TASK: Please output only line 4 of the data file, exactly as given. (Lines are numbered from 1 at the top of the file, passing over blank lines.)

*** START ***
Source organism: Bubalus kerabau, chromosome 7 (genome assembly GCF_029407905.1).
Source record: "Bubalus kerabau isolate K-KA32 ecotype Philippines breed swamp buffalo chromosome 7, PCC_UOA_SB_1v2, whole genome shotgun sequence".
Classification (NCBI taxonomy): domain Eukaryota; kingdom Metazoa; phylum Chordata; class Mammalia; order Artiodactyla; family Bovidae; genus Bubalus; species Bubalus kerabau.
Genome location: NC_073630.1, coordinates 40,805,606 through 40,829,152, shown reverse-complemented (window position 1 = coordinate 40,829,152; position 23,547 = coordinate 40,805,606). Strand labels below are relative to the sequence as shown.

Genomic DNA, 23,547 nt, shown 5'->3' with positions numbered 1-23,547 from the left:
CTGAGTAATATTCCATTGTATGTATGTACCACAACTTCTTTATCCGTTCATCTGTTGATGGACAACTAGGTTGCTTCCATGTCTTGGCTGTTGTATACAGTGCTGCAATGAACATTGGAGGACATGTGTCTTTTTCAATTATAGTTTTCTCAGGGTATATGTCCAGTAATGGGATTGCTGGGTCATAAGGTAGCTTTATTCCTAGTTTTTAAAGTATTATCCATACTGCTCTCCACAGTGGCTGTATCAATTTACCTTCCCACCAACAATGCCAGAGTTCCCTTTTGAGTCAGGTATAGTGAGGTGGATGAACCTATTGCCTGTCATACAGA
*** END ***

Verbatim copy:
Genome location: NC_073630.1, coordinates 40,805,606 through 40,829,152, shown reverse-complemented (window position 1 = coordinate 40,829,152; position 23,547 = coordinate 40,805,606). Strand labels below are relative to the sequence as shown.